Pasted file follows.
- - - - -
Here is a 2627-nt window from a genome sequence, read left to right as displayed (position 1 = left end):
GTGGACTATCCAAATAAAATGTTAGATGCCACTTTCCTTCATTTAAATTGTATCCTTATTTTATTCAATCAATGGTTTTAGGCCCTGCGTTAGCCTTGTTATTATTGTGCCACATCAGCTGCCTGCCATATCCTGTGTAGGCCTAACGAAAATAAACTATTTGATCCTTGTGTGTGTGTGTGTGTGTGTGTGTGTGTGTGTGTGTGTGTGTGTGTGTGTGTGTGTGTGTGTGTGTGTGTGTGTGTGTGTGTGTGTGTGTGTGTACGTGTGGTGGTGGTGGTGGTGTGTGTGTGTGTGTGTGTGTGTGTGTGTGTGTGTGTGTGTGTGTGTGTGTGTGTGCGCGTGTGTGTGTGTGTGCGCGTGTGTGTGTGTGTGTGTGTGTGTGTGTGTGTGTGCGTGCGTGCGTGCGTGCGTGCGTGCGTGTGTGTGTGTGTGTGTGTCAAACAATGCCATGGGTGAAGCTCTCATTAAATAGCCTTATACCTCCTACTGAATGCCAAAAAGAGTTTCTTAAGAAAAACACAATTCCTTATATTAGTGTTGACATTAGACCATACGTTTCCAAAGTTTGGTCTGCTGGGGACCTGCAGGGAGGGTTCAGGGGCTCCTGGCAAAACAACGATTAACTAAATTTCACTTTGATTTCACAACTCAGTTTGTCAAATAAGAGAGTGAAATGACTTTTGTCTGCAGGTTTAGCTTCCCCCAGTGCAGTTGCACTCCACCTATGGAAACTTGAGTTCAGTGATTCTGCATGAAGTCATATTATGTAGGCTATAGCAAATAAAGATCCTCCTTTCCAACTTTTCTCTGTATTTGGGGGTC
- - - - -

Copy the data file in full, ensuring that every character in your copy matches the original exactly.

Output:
Here is a 2627-nt window from a genome sequence, read left to right as displayed (position 1 = left end):
GTGGACTATCCAAATAAAATGTTAGATGCCACTTTCCTTCATTTAAATTGTATCCTTATTTTATTCAATCAATGGTTTTAGGCCCTGCGTTAGCCTTGTTATTATTGTGCCACATCAGCTGCCTGCCATATCCTGTGTAGGCCTAACGAAAATAAACTATTTGATCCTTGTGTGTGTGTGTGTGTGTGTGTGTGTGTGTGTGTGTGTGTGTGTGTGTGTGTGTGTGTGTGTGTGTGTGTGTGTGTGTGTGTGTGTGTGTGTGTACGTGTGGTGGTGGTGGTGGTGTGTGTGTGTGTGTGTGTGTGTGTGTGTGTGTGTGTGTGTGTGTGTGTGTGTGTGCGCGTGTGTGTGTGTGTGCGCGTGTGTGTGTGTGTGTGTGTGTGTGTGTGTGTGTGCGTGCGTGCGTGCGTGCGTGCGTGCGTGTGTGTGTGTGTGTGTGTCAAACAATGCCATGGGTGAAGCTCTCATTAAATAGCCTTATACCTCCTACTGAATGCCAAAAAGAGTTTCTTAAGAAAAACACAATTCCTTATATTAGTGTTGACATTAGACCATACGTTTCCAAAGTTTGGTCTGCTGGGGACCTGCAGGGAGGGTTCAGGGGCTCCTGGCAAAACAACGATTAACTAAATTTCACTTTGATTTCACAACTCAGTTTGTCAAATAAGAGAGTGAAATGACTTTTGTCTGCAGGTTTAGCTTCCCCCAGTGCAGTTGCACTCCACCTATGGAAACTTGAGTTCAGTGATTCTGCATGAAGTCATATTATGTAGGCTATAGCAAATAAAGATCCTCCTTTCCAACTTTTCTCTGTATTTGGGGGTC